Is the Western church doomed?

For many informed Christians, the answer to the question in the title is: “Yes.”

The evidence for decline in the Western Christian church – including the evangelical church – is strong.  Churches in Europe are empty as are many in North America.  Spiritually, there is not much to tell between Christians and non-Christians.  Divorce rates are as high in evangelical churches as they are in the rest of the world.  Some evangelical leaders have been found guilty of sexual sin.  I could go on.

Our daughter was mentioning yesterday that her church is considering a Saturday night service to reach people who are too busy on Sunday with family matters – such as children’s sports – to attend church.  She noted that families are under a lot of stress as husband and wife are both working and they are busy in off hours taking their children to music or dancing lessons or sports activities.  Sometimes it comes down to the question: “Do I sacrifice my child’s chances for a brilliant career in hockey or music in order to go to church on Sunday?”

It’s easy for aging believers such as myself to frown on this haphazard church attendance.  But my wife and I didn’t have to face that Sunday conflict between church and kids’ sports when our children were growing up.

With a little ingenuity such as Saturday evening services, I think some of these issues can be resolved.  There are other aspects, though, which are equally effective in keeping people away from church – the competing attractions of society around us.

Sporadic church attendance combined with growing moral and spiritual failings in the Western church makes the future look worrying.

So, do we throw up our hands and admit the Western church will gradually die?

I am an optimist so my answer is: “No.”

I look at history and see that God can suddenly change things dramatically.  My reading of great revivals is that the Holy Spirit can transform an entire society.  The Welsh Revival in the early 1900s is a good example.  Not only did people commit their lives to Christ in vast numbers but bars were closed and jails were emptied.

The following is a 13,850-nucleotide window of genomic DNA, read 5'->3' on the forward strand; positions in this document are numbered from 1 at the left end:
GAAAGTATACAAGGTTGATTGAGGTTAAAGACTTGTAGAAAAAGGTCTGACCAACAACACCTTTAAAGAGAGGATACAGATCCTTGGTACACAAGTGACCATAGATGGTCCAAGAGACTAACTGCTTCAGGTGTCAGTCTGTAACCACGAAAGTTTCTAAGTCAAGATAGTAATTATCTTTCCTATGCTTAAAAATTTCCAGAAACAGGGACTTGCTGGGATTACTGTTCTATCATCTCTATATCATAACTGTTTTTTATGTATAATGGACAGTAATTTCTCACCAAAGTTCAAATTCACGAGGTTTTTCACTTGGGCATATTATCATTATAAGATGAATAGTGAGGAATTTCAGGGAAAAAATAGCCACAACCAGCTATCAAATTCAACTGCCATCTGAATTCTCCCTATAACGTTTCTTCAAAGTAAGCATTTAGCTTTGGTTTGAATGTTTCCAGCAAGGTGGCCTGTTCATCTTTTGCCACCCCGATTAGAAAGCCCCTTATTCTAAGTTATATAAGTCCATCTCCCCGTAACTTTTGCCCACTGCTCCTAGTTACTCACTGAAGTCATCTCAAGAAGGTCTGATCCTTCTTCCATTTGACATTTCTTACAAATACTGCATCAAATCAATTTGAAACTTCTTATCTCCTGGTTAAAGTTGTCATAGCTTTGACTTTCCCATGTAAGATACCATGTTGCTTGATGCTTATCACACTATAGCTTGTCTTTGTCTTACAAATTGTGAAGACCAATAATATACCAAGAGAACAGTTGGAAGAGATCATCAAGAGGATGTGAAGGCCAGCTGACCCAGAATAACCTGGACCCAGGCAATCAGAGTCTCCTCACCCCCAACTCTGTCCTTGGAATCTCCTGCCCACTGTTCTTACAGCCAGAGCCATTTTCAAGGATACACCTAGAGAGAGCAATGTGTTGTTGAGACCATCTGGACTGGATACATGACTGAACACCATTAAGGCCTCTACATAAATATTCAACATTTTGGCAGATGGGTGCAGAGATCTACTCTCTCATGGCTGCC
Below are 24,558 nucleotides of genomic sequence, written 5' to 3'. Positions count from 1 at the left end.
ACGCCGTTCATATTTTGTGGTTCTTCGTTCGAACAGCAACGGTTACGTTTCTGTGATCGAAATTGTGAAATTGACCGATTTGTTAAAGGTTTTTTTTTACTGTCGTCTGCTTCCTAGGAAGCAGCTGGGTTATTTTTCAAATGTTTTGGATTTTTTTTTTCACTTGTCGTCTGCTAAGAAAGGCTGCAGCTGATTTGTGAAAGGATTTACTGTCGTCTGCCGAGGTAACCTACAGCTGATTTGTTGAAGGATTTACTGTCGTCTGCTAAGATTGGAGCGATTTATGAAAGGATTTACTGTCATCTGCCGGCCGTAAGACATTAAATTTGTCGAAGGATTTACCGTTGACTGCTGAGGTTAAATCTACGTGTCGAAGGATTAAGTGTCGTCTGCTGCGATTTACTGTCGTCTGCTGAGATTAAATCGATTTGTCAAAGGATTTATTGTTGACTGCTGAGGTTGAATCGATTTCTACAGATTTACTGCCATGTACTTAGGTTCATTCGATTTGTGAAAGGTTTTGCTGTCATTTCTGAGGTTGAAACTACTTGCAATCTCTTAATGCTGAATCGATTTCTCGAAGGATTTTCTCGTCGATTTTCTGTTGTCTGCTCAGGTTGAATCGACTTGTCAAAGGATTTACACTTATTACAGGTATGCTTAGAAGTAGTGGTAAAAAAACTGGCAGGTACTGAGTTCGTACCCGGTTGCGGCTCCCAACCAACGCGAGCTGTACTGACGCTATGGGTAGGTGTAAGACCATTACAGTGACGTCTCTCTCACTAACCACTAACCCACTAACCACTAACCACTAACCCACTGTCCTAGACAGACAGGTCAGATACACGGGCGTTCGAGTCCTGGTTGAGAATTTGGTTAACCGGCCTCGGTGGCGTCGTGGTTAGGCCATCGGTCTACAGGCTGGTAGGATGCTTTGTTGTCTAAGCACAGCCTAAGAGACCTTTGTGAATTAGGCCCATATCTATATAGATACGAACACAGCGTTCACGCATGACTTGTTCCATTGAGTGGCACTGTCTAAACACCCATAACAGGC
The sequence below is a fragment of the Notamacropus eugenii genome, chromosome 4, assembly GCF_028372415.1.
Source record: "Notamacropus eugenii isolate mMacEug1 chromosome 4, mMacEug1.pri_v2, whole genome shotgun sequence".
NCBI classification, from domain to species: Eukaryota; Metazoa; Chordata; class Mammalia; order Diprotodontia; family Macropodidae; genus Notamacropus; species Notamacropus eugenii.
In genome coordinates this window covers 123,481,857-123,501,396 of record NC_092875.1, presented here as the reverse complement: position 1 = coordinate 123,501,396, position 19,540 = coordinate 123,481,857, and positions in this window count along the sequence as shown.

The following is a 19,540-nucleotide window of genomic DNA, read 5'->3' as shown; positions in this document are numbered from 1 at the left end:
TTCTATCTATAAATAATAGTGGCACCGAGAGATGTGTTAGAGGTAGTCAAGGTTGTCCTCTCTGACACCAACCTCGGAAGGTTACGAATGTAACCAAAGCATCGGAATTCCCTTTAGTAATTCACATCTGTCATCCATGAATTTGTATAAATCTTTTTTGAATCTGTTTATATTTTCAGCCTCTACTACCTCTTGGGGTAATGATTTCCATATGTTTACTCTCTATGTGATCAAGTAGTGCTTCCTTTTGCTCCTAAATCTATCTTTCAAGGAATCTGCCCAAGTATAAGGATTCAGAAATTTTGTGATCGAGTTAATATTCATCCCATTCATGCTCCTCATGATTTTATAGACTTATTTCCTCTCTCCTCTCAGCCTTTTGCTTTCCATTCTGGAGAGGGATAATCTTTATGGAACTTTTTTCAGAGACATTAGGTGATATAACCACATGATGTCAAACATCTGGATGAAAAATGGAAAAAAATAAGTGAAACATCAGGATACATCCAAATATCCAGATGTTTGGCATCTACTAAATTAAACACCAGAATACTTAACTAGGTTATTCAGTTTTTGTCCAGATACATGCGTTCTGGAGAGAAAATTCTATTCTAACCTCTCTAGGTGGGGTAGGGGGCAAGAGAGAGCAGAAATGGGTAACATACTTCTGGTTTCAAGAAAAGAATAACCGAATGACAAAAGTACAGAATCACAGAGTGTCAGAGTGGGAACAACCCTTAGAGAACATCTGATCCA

It is said that the social situation was so serious and the church so corrupt in England in the 1700s that Britain could easily have faced a revolution on the scale of the French revolution.  But the Wesleyan revival turned England around.  The evangelical movement in the late 1700s led to William Wilberforce and other social reformers who brought lasting change to Britain.

People in those days were busy, too.  Men worked longer hours than they do today.  And women helped men work and looked after their large broods of children without the modern conveniences we enjoy.

Change is possible in Canada and the United States, too.  Revival often begins with a few people.  It is interesting that Old Testament prophets were commissioned by God to warn of disaster to come and sometimes the people listened and returned to the Lord.

I recognize that I need to attend to my own relationship with God and with other people.  God will take care of the big picture.


2 comments so far

  1. Stephanie on

    We do have a future! Liked the post.

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